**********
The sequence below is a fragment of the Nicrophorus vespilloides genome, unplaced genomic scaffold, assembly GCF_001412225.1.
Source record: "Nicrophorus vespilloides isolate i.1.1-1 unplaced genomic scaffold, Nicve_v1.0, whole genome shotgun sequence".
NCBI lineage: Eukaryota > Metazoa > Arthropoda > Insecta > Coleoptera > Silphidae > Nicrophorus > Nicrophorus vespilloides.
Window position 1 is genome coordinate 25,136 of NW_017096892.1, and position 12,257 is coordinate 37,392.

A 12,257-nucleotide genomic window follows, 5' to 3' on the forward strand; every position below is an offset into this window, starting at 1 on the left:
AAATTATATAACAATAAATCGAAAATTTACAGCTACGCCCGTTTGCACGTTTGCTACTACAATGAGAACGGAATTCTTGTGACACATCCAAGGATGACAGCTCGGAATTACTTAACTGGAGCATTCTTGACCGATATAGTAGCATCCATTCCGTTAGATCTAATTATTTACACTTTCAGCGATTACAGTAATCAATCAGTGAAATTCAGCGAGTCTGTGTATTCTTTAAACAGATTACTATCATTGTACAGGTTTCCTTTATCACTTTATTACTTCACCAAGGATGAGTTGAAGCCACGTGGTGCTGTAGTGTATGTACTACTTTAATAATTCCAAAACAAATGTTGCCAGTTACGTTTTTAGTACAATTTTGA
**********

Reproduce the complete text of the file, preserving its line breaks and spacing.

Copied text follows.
The sequence below is a fragment of the Nicrophorus vespilloides genome, unplaced genomic scaffold, assembly GCF_001412225.1.
Source record: "Nicrophorus vespilloides isolate i.1.1-1 unplaced genomic scaffold, Nicve_v1.0, whole genome shotgun sequence".
NCBI lineage: Eukaryota > Metazoa > Arthropoda > Insecta > Coleoptera > Silphidae > Nicrophorus > Nicrophorus vespilloides.
Window position 1 is genome coordinate 25,136 of NW_017096892.1, and position 12,257 is coordinate 37,392.

A 12,257-nucleotide genomic window follows, 5' to 3' on the forward strand; every position below is an offset into this window, starting at 1 on the left:
AAATTATATAACAATAAATCGAAAATTTACAGCTACGCCCGTTTGCACGTTTGCTACTACAATGAGAACGGAATTCTTGTGACACATCCAAGGATGACAGCTCGGAATTACTTAACTGGAGCATTCTTGACCGATATAGTAGCATCCATTCCGTTAGATCTAATTATTTACACTTTCAGCGATTACAGTAATCAATCAGTGAAATTCAGCGAGTCTGTGTATTCTTTAAACAGATTACTATCATTGTACAGGTTTCCTTTATCACTTTATTACTTCACCAAGGATGAGTTGAAGCCACGTGGTGCTGTAGTGTATGTACTACTTTAATAATTCCAAAACAAATGTTGCCAGTTACGTTTTTAGTACAATTTTGA